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Central auditory processing disorders after mild traumatic brain injury

Auditory processing disorders are common following mild traumatic brain injury (mTBI), but the neurocircuitry involved is not well understood. The present study used functional MRI to examine auditory cortex activation patterns during a passive listening task in a normative population and mTBI patients with and without clinical central auditory processing deficits (APD) as defined by the SCAN-3:A clinical battery. Patients with mTBI had overall patterns of lower auditory cortex activation during the listening tasks as compared to normative controls. A significant lateralization pattern (pairwise t-test; p<0.05) was observed in normative controls and in those with mTBI and APD during single-side stimulation. Additionally, baseline connectivity between left and right auditory cortices was lower in mTBI patients than in controls (p=0.01) and significantly reduced in the mTBI with APD group (p=0.008). Correlation was also observed between bilateral task-related activation and competing words subscore of the SCAN-3:A. These findings suggest the passive listening task is well suited to probe auditory function in military personnel with an mTBI diagnosis. Further, the study supports the use of multiple approaches for detecting and assessing central auditory deficits to improve monitoring of short- and long-term outcomes.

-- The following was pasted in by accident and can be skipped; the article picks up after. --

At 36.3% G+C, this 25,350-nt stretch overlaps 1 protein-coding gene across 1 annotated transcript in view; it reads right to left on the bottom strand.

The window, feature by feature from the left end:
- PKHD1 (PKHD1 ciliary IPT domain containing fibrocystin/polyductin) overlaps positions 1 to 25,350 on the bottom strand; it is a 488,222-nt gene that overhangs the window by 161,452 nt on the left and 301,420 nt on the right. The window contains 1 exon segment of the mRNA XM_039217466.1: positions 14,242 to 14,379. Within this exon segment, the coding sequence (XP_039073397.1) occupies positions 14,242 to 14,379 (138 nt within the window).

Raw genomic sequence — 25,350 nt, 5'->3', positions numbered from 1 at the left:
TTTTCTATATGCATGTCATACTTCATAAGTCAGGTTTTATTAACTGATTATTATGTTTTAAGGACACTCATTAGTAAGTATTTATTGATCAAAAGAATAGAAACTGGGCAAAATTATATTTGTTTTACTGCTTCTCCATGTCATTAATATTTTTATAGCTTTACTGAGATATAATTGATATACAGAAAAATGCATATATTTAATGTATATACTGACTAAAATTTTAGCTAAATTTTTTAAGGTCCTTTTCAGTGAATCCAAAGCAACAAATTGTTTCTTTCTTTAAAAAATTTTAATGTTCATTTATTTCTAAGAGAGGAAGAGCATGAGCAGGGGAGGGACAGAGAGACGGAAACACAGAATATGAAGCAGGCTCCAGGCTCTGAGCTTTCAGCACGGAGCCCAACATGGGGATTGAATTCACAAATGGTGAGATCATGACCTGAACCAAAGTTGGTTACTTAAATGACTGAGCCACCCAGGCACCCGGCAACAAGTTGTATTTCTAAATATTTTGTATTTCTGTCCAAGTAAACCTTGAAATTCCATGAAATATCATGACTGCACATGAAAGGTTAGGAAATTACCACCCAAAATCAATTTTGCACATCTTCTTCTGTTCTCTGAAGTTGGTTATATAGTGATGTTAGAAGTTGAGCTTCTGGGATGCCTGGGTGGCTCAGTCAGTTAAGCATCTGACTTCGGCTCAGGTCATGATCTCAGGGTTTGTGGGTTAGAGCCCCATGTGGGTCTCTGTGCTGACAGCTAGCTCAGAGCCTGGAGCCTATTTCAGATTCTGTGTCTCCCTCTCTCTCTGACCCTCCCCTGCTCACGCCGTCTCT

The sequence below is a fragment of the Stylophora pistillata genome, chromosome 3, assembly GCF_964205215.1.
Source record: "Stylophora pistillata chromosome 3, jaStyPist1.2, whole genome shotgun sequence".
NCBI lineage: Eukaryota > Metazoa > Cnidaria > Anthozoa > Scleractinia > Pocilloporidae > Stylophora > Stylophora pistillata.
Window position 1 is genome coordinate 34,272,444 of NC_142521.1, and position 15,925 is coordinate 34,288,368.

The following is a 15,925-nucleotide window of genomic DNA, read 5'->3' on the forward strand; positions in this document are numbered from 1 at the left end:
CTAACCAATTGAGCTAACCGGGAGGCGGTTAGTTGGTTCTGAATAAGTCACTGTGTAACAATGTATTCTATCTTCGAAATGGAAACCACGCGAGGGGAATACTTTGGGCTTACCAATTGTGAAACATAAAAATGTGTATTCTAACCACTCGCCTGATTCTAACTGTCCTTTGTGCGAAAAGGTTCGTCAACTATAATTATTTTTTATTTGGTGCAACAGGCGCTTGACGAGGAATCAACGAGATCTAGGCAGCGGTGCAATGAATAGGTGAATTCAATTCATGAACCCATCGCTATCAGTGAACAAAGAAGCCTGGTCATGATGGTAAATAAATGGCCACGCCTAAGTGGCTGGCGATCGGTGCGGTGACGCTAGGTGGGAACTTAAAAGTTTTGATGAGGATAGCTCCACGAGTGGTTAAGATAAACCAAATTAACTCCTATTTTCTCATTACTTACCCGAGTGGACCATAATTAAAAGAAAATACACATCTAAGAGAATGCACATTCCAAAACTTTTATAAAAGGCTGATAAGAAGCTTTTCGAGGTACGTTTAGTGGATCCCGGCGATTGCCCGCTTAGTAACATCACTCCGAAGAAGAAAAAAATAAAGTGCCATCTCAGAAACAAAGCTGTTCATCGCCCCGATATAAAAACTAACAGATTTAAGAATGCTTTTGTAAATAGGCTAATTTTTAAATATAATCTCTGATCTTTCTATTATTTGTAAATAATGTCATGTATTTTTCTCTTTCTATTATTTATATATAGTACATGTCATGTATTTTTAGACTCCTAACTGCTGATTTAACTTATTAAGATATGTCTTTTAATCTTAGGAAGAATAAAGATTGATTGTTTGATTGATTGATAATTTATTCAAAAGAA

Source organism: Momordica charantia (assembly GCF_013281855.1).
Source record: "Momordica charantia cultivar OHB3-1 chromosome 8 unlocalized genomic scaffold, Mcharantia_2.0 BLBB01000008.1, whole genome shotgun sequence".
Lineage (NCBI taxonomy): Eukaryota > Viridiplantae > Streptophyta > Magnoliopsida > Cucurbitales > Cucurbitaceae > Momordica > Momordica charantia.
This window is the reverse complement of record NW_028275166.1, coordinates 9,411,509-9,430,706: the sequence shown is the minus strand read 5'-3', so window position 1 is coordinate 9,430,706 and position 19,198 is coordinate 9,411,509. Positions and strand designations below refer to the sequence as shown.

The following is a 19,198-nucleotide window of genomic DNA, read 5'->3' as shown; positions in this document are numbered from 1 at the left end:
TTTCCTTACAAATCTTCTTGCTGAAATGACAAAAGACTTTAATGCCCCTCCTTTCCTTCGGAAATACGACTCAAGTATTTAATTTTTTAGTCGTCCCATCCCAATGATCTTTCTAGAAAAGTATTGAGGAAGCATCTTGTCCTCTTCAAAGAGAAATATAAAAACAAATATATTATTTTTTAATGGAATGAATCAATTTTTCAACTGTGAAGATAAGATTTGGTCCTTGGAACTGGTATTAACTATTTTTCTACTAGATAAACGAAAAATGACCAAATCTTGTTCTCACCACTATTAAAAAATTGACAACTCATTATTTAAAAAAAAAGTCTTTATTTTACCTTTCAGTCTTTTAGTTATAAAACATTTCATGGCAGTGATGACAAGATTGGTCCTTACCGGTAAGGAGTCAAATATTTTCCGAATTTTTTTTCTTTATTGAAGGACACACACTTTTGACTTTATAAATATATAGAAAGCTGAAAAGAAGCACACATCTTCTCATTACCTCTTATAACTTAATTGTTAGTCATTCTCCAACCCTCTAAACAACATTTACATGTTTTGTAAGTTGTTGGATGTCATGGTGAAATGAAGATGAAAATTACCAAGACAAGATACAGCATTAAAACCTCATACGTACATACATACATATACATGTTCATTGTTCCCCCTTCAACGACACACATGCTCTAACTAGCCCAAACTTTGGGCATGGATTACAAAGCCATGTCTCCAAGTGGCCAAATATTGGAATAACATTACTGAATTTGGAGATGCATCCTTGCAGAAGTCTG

DOI: 10.22462/13.15.2019.5

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